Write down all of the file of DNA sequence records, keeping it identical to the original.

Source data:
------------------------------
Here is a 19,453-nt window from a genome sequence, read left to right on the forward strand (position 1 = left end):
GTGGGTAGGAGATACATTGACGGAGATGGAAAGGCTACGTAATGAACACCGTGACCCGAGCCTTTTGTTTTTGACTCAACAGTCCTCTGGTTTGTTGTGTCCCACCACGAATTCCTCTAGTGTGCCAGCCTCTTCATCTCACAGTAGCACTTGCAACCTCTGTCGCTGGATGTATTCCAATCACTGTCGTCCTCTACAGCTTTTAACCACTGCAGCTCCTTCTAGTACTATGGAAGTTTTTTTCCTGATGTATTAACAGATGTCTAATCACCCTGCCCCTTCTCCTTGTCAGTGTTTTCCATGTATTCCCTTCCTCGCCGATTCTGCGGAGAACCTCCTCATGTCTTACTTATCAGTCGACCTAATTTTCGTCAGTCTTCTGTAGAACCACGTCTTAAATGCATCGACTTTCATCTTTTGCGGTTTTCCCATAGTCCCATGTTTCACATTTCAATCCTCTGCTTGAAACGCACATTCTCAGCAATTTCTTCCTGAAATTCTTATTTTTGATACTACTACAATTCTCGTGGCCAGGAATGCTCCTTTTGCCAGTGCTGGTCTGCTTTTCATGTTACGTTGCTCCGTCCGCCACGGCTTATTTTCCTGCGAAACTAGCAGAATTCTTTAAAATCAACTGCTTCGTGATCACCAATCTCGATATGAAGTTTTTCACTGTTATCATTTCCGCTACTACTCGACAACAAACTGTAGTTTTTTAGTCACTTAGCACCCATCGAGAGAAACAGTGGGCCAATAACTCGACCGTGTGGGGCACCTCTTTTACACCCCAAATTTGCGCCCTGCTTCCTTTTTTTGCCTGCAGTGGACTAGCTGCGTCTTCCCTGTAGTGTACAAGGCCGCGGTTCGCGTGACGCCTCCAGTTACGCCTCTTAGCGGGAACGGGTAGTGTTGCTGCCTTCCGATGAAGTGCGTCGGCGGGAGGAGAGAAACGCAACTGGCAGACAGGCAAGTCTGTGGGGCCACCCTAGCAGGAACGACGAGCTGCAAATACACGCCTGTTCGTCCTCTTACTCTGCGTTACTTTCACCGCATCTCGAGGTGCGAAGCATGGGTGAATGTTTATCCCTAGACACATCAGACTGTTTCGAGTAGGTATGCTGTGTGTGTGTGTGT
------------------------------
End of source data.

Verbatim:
Here is a 19,453-nt window from a genome sequence, read left to right on the forward strand (position 1 = left end):
GTGGGTAGGAGATACATTGACGGAGATGGAAAGGCTACGTAATGAACACCGTGACCCGAGCCTTTTGTTTTTGACTCAACAGTCCTCTGGTTTGTTGTGTCCCACCACGAATTCCTCTAGTGTGCCAGCCTCTTCATCTCACAGTAGCACTTGCAACCTCTGTCGCTGGATGTATTCCAATCACTGTCGTCCTCTACAGCTTTTAACCACTGCAGCTCCTTCTAGTACTATGGAAGTTTTTTTCCTGATGTATTAACAGATGTCTAATCACCCTGCCCCTTCTCCTTGTCAGTGTTTTCCATGTATTCCCTTCCTCGCCGATTCTGCGGAGAACCTCCTCATGTCTTACTTATCAGTCGACCTAATTTTCGTCAGTCTTCTGTAGAACCACGTCTTAAATGCATCGACTTTCATCTTTTGCGGTTTTCCCATAGTCCCATGTTTCACATTTCAATCCTCTGCTTGAAACGCACATTCTCAGCAATTTCTTCCTGAAATTCTTATTTTTGATACTACTACAATTCTCGTGGCCAGGAATGCTCCTTTTGCCAGTGCTGGTCTGCTTTTCATGTTACGTTGCTCCGTCCGCCACGGCTTATTTTCCTGCGAAACTAGCAGAATTCTTTAAAATCAACTGCTTCGTGATCACCAATCTCGATATGAAGTTTTTCACTGTTATCATTTCCGCTACTACTCGACAACAAACTGTAGTTTTTTAGTCACTTAGCACCCATCGAGAGAAACAGTGGGCCAATAACTCGACCGTGTGGGGCACCTCTTTTACACCCCAAATTTGCGCCCTGCTTCCTTTTTTTGCCTGCAGTGGACTAGCTGCGTCTTCCCTGTAGTGTACAAGGCCGCGGTTCGCGTGACGCCTCCAGTTACGCCTCTTAGCGGGAACGGGTAGTGTTGCTGCCTTCCGATGAAGTGCGTCGGCGGGAGGAGAGAAACGCAACTGGCAGACAGGCAAGTCTGTGGGGCCACCCTAGCAGGAACGACGAGCTGCAAATACACGCCTGTTCGTCCTCTTACTCTGCGTTACTTTCACCGCATCTCGAGGTGCGAAGCATGGGTGAATGTTTATCCCTAGACACATCAGACTGTTTCGAGTAGGTATGCTGTGTGTGTGTGTGT